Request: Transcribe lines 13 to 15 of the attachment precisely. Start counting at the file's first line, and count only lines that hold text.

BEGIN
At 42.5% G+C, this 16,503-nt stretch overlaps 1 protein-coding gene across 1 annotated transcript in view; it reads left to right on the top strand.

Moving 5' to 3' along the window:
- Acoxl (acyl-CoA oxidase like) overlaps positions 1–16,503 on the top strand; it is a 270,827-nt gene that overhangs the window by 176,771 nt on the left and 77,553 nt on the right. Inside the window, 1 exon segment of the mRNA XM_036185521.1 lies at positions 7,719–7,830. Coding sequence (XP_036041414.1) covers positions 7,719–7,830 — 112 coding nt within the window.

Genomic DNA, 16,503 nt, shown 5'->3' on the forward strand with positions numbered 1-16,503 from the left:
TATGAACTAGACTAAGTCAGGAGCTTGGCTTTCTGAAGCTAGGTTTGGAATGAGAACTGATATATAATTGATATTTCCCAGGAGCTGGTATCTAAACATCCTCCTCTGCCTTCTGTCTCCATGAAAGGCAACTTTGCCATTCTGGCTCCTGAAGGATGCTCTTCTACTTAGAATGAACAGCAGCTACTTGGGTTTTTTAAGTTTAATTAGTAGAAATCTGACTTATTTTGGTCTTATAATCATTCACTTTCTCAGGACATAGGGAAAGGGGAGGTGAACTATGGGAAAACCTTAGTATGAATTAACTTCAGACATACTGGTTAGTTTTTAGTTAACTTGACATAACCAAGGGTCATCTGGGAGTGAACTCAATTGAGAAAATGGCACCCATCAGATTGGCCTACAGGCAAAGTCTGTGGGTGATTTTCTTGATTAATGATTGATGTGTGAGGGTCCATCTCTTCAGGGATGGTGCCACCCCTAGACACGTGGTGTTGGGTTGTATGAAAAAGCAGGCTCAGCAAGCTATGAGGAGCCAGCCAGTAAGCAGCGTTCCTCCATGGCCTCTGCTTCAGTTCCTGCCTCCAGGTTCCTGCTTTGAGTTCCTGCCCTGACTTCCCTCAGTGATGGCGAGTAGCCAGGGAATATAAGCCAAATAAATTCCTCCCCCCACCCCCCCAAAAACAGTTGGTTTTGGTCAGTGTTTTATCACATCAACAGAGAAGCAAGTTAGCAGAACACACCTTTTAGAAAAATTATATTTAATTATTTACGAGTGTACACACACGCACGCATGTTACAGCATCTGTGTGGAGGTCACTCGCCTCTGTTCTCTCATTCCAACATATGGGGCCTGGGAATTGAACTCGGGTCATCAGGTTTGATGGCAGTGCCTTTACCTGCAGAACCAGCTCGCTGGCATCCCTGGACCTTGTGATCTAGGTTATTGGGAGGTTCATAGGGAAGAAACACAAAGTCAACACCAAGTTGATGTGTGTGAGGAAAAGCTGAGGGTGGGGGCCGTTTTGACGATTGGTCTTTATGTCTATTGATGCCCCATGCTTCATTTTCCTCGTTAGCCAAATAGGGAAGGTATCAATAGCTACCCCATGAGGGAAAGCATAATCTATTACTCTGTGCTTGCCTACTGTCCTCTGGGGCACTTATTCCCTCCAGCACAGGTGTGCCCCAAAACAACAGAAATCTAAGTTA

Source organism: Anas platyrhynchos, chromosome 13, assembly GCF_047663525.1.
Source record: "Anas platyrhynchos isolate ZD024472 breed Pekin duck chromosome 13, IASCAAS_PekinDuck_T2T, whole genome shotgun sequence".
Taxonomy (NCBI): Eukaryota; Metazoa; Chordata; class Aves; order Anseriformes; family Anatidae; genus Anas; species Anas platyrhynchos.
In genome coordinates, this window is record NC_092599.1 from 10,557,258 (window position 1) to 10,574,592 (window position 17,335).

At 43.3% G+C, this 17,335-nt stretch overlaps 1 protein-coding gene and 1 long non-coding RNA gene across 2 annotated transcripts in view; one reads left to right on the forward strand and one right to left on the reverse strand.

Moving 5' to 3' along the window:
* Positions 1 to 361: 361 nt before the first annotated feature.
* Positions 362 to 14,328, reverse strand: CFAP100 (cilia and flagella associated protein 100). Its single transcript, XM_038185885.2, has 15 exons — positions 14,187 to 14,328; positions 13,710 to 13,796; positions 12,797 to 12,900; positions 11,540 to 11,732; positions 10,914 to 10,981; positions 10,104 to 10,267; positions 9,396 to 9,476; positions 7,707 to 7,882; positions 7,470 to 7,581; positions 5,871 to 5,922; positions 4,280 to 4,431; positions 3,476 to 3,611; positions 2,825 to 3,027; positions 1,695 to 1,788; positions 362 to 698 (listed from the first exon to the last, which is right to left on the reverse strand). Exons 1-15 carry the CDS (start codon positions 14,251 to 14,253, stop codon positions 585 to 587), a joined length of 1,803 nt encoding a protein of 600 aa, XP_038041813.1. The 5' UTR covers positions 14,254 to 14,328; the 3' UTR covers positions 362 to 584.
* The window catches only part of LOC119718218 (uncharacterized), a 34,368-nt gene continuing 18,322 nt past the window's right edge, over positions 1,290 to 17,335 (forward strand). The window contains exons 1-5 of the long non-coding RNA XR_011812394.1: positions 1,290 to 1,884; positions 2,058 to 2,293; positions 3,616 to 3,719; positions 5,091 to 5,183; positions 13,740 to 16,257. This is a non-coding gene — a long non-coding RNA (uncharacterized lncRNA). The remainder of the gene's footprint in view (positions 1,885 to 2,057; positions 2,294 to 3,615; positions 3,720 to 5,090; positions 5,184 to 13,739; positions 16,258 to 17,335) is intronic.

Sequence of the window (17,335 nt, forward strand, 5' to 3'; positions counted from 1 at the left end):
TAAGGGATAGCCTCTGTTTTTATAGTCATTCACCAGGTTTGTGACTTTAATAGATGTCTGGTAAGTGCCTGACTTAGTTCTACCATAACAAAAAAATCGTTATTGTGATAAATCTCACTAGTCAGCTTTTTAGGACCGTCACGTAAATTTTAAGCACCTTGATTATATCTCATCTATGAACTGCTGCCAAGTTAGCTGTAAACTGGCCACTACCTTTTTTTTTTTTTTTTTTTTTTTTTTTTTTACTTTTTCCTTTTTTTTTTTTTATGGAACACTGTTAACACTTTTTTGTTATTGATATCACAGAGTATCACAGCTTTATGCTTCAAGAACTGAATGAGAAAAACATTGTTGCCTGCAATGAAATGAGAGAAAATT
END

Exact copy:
* Positions 362 to 14,328, reverse strand: CFAP100 (cilia and flagella associated protein 100). Its single transcript, XM_038185885.2, has 15 exons — positions 14,187 to 14,328; positions 13,710 to 13,796; positions 12,797 to 12,900; positions 11,540 to 11,732; positions 10,914 to 10,981; positions 10,104 to 10,267; positions 9,396 to 9,476; positions 7,707 to 7,882; positions 7,470 to 7,581; positions 5,871 to 5,922; positions 4,280 to 4,431; positions 3,476 to 3,611; positions 2,825 to 3,027; positions 1,695 to 1,788; positions 362 to 698 (listed from the first exon to the last, which is right to left on the reverse strand). Exons 1-15 carry the CDS (start codon positions 14,251 to 14,253, stop codon positions 585 to 587), a joined length of 1,803 nt encoding a protein of 600 aa, XP_038041813.1. The 5' UTR covers positions 14,254 to 14,328; the 3' UTR covers positions 362 to 584.
* The window catches only part of LOC119718218 (uncharacterized), a 34,368-nt gene continuing 18,322 nt past the window's right edge, over positions 1,290 to 17,335 (forward strand). The window contains exons 1-5 of the long non-coding RNA XR_011812394.1: positions 1,290 to 1,884; positions 2,058 to 2,293; positions 3,616 to 3,719; positions 5,091 to 5,183; positions 13,740 to 16,257. This is a non-coding gene — a long non-coding RNA (uncharacterized lncRNA). The remainder of the gene's footprint in view (positions 1,885 to 2,057; positions 2,294 to 3,615; positions 3,720 to 5,090; positions 5,184 to 13,739; positions 16,258 to 17,335) is intronic.

Sequence of the window (17,335 nt, forward strand, 5' to 3'; positions counted from 1 at the left end):